It is also easy to forget that we do observe that some people do meet with life obstacles while others in similar circumstances don’t. Of course this doesn’t prove that the proposed causal relationship is true, but it is important to remember that what is being proposed is consistent with what we do see. Indeed it offers an explanation for something that would otherwise remain inexplicable, and this is a point to its credit.
While such reasoning doesn’t end in a proof it can act as an important complement to faith. The evolution of thought could proceed as follows. Initially these unverifiable propositions may appear improbable so you will quite rationally take a sceptical attitude towards them, but you would be wise to remain open to some doubt that that scepticsim could be misplaced. As your Buddhist study and practice progresses you see that all these other things that also seemed improbable, but were open to verification (such as the interdependent nature of reality), turned out to be true and you will become more willing to entertain the prospect that the unverifiable propositions are true, especially when you notice that they remain consistent with some troubling features in observed reality. As you spend more time trying out the whole Buddhist package you should observe that reality starts to make more sense, that the world is a less confusing place. It is this overall confidence that provides the most powerful rationale for accepting unverifiable propositions on good authority.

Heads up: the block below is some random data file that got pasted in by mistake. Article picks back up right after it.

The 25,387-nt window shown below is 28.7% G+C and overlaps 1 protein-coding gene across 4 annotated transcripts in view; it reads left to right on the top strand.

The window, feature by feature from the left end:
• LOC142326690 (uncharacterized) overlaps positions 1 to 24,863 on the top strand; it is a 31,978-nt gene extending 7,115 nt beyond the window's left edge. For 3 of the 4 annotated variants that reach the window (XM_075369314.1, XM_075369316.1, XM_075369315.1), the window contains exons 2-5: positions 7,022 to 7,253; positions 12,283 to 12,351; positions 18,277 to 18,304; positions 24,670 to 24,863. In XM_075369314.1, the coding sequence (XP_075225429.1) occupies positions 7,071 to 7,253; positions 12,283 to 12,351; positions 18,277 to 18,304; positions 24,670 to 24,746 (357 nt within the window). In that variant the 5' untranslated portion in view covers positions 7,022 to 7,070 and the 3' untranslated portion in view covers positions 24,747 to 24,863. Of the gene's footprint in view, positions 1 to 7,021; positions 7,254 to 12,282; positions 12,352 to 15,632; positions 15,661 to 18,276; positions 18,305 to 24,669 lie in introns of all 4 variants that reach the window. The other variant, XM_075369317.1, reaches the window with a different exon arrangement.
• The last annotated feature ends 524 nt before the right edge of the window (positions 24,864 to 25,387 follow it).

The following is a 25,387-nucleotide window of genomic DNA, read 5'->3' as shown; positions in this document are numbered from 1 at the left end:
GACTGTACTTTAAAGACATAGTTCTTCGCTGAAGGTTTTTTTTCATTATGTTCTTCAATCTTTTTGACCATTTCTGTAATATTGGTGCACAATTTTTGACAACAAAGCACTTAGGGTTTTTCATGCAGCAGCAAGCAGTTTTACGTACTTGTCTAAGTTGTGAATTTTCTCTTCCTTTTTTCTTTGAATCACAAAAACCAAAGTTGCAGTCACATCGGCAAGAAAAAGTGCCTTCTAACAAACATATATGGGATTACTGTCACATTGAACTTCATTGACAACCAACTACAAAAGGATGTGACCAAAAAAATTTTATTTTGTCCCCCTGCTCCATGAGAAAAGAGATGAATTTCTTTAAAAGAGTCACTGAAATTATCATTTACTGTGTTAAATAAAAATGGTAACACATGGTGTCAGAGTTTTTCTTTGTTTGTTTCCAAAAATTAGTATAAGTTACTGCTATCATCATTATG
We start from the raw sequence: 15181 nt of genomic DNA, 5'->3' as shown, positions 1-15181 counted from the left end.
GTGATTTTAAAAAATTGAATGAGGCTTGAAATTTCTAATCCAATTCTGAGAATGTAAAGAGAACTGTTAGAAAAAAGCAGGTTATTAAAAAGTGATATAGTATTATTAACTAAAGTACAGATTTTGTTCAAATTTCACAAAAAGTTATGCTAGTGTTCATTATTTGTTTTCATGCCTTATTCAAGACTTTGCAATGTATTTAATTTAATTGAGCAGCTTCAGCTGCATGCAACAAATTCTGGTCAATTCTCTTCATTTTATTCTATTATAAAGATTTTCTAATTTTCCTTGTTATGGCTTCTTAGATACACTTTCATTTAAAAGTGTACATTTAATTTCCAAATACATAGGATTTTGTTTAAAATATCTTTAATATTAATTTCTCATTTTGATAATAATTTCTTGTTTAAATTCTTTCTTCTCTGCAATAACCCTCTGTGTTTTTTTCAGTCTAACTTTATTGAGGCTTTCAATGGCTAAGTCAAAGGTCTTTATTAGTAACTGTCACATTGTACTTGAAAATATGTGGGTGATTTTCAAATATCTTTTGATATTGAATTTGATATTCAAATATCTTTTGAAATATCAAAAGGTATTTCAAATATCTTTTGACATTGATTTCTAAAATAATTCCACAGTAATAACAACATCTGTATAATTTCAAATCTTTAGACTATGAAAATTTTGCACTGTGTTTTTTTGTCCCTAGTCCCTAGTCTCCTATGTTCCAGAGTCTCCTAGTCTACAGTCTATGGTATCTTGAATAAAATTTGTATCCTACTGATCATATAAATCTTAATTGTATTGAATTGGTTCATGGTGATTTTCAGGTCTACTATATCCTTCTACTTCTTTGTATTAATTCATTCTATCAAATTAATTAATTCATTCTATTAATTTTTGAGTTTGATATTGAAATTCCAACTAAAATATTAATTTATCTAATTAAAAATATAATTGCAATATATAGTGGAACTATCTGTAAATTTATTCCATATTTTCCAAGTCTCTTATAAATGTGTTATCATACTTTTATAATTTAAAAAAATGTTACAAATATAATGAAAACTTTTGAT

You will notice that exactly the same thing happens with our tendency to believe incredible things that we can’t verify for ourselves in the physical sciences.